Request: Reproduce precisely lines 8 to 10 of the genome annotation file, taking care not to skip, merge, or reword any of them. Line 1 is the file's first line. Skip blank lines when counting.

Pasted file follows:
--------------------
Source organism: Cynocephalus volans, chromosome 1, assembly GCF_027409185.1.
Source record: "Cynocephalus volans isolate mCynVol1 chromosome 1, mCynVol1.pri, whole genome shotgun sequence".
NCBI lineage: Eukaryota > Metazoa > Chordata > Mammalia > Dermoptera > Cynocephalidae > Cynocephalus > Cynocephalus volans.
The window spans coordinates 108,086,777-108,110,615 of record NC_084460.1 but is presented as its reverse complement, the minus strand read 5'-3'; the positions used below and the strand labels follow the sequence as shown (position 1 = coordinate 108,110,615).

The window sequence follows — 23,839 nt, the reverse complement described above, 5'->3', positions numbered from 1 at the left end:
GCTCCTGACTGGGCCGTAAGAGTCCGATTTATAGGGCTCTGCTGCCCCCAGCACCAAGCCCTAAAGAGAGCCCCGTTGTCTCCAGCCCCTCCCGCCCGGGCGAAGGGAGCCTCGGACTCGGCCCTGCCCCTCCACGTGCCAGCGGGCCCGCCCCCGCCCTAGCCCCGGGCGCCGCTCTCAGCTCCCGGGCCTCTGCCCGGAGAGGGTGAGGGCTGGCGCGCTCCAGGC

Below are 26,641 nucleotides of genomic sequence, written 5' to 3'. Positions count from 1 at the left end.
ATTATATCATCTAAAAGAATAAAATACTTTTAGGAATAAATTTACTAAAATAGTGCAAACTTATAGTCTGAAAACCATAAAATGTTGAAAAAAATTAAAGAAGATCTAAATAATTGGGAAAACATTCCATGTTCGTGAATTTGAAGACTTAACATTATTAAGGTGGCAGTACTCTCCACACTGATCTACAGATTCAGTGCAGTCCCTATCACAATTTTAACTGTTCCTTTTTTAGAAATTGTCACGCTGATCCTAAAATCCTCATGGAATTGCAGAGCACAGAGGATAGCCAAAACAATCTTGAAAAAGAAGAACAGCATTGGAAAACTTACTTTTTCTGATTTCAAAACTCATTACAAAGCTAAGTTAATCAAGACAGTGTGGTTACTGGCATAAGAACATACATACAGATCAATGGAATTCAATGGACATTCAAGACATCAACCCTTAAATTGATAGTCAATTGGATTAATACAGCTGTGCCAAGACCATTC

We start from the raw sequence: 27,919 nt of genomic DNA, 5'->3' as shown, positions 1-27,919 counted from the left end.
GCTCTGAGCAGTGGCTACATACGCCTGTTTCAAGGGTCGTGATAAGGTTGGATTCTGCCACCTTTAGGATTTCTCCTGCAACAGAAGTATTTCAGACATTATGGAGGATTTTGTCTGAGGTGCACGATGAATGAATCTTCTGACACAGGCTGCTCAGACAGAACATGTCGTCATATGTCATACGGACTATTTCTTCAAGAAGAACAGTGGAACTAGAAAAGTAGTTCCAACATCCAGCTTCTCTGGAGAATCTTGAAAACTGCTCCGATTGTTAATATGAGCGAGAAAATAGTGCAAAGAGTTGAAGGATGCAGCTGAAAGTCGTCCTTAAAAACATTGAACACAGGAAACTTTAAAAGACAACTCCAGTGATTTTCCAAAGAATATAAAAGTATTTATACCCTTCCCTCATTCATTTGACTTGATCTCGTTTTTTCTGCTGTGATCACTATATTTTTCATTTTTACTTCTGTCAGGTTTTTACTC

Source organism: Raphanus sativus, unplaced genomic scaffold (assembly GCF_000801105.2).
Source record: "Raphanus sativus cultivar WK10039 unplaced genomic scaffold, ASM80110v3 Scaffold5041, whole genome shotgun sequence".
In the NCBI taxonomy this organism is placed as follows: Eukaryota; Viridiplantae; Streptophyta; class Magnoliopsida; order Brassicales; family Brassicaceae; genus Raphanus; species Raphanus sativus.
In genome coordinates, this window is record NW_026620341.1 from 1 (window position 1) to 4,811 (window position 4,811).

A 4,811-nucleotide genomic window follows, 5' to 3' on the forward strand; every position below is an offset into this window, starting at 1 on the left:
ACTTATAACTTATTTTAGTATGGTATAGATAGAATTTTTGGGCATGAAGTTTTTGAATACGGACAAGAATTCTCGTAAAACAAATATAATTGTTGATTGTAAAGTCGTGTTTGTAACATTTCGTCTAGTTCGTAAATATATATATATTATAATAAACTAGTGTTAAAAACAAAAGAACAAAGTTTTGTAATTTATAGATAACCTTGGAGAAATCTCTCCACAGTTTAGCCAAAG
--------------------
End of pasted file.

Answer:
ATTATATCATCTAAAAGAATAAAATACTTTTAGGAATAAATTTACTAAAATAGTGCAAACTTATAGTCTGAAAACCATAAAATGTTGAAAAAAATTAAAGAAGATCTAAATAATTGGGAAAACATTCCATGTTCGTGAATTTGAAGACTTAACATTATTAAGGTGGCAGTACTCTCCACACTGATCTACAGATTCAGTGCAGTCCCTATCACAATTTTAACTGTTCCTTTTTTAGAAATTGTCACGCTGATCCTAAAATCCTCATGGAATTGCAGAGCACAGAGGATAGCCAAAACAATCTTGAAAAAGAAGAACAGCATTGGAAAACTTACTTTTTCTGATTTCAAAACTCATTACAAAGCTAAGTTAATCAAGACAGTGTGGTTACTGGCATAAGAACATACATACAGATCAATGGAATTCAATGGACATTCAAGACATCAACCCTTAAATTGATAGTCAATTGGATTAATACAGCTGTGCCAAGACCATTC

We start from the raw sequence: 27,919 nt of genomic DNA, 5'->3' as shown, positions 1-27,919 counted from the left end.
GCTCTGAGCAGTGGCTACATACGCCTGTTTCAAGGGTCGTGATAAGGTTGGATTCTGCCACCTTTAGGATTTCTCCTGCAACAGAAGTATTTCAGACATTATGGAGGATTTTGTCTGAGGTGCACGATGAATGAATCTTCTGACACAGGCTGCTCAGACAGAACATGTCGTCATATGTCATACGGACTATTTCTTCAAGAAGAACAGTGGAACTAGAAAAGTAGTTCCAACATCCAGCTTCTCTGGAGAATCTTGAAAACTGCTCCGATTGTTAATATGAGCGAGAAAATAGTGCAAAGAGTTGAAGGATGCAGCTGAAAGTCGTCCTTAAAAACATTGAACACAGGAAACTTTAAAAGACAACTCCAGTGATTTTCCAAAGAATATAAAAGTATTTATACCCTTCCCTCATTCATTTGACTTGATCTCGTTTTTTCTGCTGTGATCACTATATTTTTCATTTTTACTTCTGTCAGGTTTTTACTC